Tuesday, February 23, 2016

Hidden Treasures Banquet

The first annual Hidden Treasures Banquet on Saturday, June 19, 2010 was a huge success. Over 840 guests poured into 707 West Broad Street- the former Graham Ford Dealership for a lovely dinner and program ("Pro-Graham") to help support the museum and Holy Family Soup Kitchen.

Our keynote speakers were Doctors Peter Kreeft and Kenneth Howell. They each gave a beautiful appeal to help support the museum. Dr. Howell spoke on the importance of continuity with the past, and how our museum keeps alive the important art and history of the Catholic Church. Dr. Kreeft spoke on the importance of both the soup kitchen and museum. As it is important to be fed physically, it is more important to be fed spiritually. The museum, he said, is food for the soul.
In all, it was a wonderful evening with many blessings. The outpouring of support from the community was simply overwhelming. Our sincere thanks to the many dedicated volunteers and benefactors who helped to make this a truly memorable evening.

Devotionals— Holy Cards

Did you receive a Holy Card for First Communion, Confirmation, a significant event such as an Ordination or anniversary, as a reward from nuns and priests, or perhaps as a memorial of a deceased family or friend? Flip through a missal, bible or prayer book, and more than likely a holy card can be found tucked between its pages, often used as a bookmark. On the back of the cards can be found prayers, novenas, and remembrances of those who have preceded us in death. Childhood friends often used them as trading cards. They are, indeed, cherished items.

An early example of a holy card, or holy picture, is a wood block print of St. Christopher from the year 1423. In France and Germany during the 1400’s, the art of making hand-made paper holy cards featuring saints with decorative borders became popular and were often used as gifts or commemorative cards. They were likely the precursor of the greeting cards with which we are familiar, a 19th century custom that continues today.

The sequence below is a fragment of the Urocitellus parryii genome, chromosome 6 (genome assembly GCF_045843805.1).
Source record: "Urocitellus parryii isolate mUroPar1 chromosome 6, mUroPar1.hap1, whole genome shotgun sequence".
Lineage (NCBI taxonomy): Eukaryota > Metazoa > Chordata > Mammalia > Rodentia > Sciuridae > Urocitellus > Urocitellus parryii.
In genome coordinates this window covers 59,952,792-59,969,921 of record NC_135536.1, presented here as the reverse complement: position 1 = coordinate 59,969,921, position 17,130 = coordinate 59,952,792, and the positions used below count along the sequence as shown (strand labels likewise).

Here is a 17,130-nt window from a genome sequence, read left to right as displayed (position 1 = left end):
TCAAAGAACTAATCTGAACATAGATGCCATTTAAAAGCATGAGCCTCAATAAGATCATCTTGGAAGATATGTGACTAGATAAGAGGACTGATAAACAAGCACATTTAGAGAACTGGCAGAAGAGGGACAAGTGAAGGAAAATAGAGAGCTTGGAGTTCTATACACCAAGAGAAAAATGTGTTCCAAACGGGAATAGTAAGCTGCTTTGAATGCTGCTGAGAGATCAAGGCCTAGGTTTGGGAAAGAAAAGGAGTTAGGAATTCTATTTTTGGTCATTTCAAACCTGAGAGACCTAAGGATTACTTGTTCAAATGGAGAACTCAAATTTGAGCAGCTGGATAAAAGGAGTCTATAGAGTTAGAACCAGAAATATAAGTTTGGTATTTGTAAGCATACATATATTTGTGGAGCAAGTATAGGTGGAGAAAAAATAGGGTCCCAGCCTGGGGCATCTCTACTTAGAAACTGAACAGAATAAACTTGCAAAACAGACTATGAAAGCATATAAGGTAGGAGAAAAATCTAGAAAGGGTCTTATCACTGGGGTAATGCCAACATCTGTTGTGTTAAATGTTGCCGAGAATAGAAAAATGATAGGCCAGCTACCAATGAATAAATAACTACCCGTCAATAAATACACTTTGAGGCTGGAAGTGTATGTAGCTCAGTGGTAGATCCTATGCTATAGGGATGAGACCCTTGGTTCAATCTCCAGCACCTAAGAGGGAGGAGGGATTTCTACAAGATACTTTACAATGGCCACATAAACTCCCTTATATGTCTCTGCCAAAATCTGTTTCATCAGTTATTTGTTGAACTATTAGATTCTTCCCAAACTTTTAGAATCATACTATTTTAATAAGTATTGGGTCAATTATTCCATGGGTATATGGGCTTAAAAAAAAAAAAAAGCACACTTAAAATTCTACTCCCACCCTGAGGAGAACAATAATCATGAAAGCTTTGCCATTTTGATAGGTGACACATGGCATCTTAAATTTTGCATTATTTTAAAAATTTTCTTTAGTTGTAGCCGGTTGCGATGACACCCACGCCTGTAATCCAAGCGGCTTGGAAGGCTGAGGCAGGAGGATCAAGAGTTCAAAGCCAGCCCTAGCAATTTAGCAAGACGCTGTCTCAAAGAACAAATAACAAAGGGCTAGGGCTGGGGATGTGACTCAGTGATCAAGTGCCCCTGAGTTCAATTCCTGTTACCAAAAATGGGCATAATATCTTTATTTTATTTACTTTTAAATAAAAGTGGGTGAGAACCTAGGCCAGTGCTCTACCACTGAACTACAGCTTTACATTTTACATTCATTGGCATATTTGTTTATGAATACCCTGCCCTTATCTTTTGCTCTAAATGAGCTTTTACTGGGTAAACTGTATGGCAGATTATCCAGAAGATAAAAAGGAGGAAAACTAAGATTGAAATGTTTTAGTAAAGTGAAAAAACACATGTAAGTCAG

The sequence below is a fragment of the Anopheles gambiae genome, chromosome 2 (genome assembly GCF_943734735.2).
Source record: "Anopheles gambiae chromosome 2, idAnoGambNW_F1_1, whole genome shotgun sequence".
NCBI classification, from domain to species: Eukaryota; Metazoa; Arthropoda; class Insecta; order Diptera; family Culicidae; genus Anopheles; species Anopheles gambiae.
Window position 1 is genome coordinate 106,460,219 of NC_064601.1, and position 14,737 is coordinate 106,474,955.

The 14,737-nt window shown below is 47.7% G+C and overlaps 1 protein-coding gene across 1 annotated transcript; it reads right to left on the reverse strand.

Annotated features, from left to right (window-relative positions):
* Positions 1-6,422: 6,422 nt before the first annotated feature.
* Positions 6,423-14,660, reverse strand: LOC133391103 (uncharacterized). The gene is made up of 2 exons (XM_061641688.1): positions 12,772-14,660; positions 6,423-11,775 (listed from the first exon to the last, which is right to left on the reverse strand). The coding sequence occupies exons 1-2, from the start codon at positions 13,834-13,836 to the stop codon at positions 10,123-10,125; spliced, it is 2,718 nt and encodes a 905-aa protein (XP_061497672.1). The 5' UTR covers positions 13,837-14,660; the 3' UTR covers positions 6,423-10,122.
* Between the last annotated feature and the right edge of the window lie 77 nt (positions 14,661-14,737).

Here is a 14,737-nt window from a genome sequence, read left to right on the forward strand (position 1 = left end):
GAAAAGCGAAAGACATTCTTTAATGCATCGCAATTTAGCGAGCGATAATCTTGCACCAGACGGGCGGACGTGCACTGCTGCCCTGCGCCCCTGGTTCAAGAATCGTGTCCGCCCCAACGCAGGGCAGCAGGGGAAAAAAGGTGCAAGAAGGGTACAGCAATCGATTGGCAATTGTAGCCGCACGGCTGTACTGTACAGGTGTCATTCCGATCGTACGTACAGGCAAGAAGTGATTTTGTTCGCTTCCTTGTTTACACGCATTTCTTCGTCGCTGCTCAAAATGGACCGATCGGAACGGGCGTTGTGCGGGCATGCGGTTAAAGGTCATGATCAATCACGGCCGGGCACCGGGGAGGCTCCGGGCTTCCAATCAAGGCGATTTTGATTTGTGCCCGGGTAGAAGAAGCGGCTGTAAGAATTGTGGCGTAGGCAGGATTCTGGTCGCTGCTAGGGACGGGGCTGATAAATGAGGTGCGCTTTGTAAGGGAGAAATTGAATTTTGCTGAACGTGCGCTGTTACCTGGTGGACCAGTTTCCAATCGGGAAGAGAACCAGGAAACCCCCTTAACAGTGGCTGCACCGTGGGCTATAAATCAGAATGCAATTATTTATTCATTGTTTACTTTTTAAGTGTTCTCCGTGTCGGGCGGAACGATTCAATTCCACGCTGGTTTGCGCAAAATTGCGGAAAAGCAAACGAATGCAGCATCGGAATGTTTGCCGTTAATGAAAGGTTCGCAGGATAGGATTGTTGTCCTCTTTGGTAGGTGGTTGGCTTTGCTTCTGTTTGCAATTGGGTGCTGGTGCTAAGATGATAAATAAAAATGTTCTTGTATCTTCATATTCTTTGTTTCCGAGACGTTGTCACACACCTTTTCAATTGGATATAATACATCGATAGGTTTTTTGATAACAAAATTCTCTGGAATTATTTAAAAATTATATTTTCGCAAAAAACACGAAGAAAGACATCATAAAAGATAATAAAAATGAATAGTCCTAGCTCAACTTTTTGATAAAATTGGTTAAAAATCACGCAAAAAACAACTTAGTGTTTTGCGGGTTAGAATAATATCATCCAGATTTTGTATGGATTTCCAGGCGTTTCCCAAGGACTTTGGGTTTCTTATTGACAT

The late 1700’s saw the invention of the print process of lithography and the 1800’s yielded the production of color prints, known as chromolithography. This period experienced a growth in the mass-production of holy cards, which were also becoming popular in the United States. Quick to seize an opportunity, many European printing companies opened locations here in the States.

The Swiss company, Carl Benziger and Sons, founded in 1792, set up shop in Cincinnati, OH in the year 1838. Their name was later changed to Benziger Brothers, becoming the most important printing company in the U.S.

Not limited to Catholics, it was during the mid-nineteenth century that Protestants began to use cards depicting biblical scenes and texts instead of pictures of saints, and were often used for bible studies. The Victorian era saw the production of small embossed lace-edged holy cards, while many private businesses utilized similarly-sized cards for advertising purposes.

After a waning of interest in the 1950’s and 1960’s, the popularity of holy cards is now on the rise. Some antique holy cards (over 100 years old) and many vintage ones hold great appeal to collectors from an aesthetic and historic viewpoint. While many of the newer ones being produced today are laminated, paper versions evoke great sentiment, recalling an earlier time, with their colorful pictures and golden edges.

Care should be taken in preserving holy cards; use acid-free materials for long-term storage.